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Rain Forests and the Tropics
Wild tropical environments elicit a deep sense of mystery and adventure in most of us. Resist the temptation to climb to a clearing to capture as broad a view as possible; all you're likely to get is a vague green mass with little detail or sense of scale. Instead, search out vivid details—a colorful burst of jungle flower, a spray of giant ferns, or a waterfall surging through dense vegetation. Forest wildlife, though elusive, is ever present; tour guides can often help you spot birds or snakes, but you'll need a fairly long lens (135mm to 200mm) to get close views.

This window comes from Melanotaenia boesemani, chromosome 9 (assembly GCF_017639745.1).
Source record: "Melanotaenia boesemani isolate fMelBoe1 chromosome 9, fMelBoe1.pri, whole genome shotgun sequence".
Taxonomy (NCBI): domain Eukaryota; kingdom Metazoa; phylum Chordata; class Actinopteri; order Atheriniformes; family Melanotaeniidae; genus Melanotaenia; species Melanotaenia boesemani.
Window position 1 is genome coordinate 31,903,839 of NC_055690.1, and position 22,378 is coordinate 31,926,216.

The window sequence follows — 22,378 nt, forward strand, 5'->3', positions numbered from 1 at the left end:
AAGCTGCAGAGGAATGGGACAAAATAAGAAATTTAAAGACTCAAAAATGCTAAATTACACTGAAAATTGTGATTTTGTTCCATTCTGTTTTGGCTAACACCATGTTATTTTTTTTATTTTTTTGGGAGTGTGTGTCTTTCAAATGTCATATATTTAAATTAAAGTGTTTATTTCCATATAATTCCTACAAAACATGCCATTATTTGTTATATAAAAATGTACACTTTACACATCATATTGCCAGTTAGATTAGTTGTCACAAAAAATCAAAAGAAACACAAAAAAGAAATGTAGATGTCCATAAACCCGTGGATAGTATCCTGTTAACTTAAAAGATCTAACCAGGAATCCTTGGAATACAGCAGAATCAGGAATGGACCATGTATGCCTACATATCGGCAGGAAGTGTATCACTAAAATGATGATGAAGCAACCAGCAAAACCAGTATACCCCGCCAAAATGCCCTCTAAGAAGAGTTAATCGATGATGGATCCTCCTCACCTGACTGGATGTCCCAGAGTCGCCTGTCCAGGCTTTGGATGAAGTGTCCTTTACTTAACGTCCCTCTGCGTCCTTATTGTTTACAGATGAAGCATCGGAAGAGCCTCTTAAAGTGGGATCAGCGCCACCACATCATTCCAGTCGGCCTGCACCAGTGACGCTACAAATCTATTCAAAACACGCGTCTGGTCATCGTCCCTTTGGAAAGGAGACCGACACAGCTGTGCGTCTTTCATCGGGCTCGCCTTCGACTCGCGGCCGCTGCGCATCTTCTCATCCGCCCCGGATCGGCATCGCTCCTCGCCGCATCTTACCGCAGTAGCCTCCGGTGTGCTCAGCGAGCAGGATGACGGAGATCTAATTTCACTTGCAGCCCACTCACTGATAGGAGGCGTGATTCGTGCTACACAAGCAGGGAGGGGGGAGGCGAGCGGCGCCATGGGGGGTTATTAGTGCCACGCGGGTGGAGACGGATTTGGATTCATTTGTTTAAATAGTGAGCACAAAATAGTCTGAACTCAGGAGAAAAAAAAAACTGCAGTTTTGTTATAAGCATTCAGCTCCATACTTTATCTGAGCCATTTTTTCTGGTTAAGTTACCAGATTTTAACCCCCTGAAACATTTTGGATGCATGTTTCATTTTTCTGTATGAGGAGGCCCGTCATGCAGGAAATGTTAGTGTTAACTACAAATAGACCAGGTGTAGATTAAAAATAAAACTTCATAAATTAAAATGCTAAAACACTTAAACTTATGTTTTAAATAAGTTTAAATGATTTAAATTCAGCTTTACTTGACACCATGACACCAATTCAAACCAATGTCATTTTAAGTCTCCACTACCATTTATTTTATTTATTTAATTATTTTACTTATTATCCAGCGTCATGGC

Lighting in these environments presents a twofold problem: The canopy of treetops makes for a dim, sun-dappled and very contrast-heavy light. A tripod or raising the ISO (to 400 or higher, as needed) will help you deal with the former, but contrast will still bring exposure problems.
A more pragmatic problem is protecting your gear (and yourself) from the onslaught of humidity and moisture. Keep your cameras packed in self-locking plastic bags that contain a large supply of desiccant (silica gel packets, available at most camera shops). Finally, be sure to bring rain gear, rubber hiking boots, and an umbrella.Next: "Rivers and Waterfalls"